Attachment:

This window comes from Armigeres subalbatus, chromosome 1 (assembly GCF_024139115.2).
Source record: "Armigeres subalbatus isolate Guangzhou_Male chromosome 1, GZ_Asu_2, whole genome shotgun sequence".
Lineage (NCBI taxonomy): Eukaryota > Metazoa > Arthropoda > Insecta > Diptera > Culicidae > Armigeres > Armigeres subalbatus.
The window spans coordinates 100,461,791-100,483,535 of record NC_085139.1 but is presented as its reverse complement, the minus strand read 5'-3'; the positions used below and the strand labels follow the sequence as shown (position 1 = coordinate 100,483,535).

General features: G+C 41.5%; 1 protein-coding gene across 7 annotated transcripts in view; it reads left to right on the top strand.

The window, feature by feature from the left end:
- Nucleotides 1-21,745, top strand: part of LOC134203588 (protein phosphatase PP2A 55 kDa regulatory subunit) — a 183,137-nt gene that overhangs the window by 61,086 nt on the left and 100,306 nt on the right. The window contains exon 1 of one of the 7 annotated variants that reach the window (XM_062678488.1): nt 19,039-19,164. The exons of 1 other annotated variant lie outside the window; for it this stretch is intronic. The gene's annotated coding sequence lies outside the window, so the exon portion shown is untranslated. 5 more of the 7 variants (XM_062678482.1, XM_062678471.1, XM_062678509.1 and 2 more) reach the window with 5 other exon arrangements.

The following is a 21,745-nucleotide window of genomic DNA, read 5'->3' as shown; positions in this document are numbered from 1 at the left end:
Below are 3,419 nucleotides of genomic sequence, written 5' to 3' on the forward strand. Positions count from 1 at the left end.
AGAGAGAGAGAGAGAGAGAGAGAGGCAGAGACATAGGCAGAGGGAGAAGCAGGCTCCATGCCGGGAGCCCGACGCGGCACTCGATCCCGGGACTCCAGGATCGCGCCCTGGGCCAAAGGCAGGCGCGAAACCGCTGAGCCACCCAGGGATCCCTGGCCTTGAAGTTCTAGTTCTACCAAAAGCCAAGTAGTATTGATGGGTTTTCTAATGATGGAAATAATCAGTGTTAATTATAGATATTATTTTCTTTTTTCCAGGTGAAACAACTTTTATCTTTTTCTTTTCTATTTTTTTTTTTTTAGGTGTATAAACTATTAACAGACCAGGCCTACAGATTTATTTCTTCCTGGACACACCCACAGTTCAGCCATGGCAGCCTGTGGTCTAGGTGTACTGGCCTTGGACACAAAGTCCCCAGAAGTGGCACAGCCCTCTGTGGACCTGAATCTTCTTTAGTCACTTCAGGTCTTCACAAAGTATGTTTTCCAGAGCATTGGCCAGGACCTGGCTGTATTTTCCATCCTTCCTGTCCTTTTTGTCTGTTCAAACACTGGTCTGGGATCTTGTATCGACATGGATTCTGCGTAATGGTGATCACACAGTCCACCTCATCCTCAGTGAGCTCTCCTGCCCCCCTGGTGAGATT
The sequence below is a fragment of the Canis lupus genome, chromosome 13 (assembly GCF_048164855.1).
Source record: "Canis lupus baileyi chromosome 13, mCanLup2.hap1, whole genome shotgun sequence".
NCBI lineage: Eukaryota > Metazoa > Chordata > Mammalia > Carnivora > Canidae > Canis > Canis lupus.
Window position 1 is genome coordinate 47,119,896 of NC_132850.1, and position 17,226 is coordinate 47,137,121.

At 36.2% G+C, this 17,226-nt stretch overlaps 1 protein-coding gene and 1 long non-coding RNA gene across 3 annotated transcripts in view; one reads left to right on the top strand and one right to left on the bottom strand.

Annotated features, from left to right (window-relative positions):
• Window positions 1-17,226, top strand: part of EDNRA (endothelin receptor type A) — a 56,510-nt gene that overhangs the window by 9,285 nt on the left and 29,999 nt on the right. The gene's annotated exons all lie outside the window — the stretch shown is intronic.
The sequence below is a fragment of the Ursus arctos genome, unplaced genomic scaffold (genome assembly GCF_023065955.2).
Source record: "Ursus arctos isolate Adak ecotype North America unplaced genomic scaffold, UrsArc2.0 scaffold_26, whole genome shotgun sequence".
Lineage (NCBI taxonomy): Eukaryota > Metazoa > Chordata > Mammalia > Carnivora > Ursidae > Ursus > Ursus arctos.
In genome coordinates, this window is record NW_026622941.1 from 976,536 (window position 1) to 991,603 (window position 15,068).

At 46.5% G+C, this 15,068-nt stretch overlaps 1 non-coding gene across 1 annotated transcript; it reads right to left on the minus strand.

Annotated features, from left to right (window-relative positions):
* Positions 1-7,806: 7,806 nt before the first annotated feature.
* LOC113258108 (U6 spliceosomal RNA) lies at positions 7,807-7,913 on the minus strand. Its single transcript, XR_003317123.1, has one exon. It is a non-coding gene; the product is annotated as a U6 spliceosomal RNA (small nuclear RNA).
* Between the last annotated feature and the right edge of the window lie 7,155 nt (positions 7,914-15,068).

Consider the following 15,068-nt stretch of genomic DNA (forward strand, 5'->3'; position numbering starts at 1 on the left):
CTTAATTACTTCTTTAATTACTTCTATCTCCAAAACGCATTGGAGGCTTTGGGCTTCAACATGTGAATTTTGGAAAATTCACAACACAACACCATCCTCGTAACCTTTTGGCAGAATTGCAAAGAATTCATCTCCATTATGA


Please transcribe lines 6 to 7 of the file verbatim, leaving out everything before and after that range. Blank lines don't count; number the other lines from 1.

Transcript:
The window, feature by feature from the left end:
- Nucleotides 1-21,745, top strand: part of LOC134203588 (protein phosphatase PP2A 55 kDa regulatory subunit) — a 183,137-nt gene that overhangs the window by 61,086 nt on the left and 100,306 nt on the right. The window contains exon 1 of one of the 7 annotated variants that reach the window (XM_062678488.1): nt 19,039-19,164. The exons of 1 other annotated variant lie outside the window; for it this stretch is intronic. The gene's annotated coding sequence lies outside the window, so the exon portion shown is untranslated. 5 more of the 7 variants (XM_062678482.1, XM_062678471.1, XM_062678509.1 and 2 more) reach the window with 5 other exon arrangements.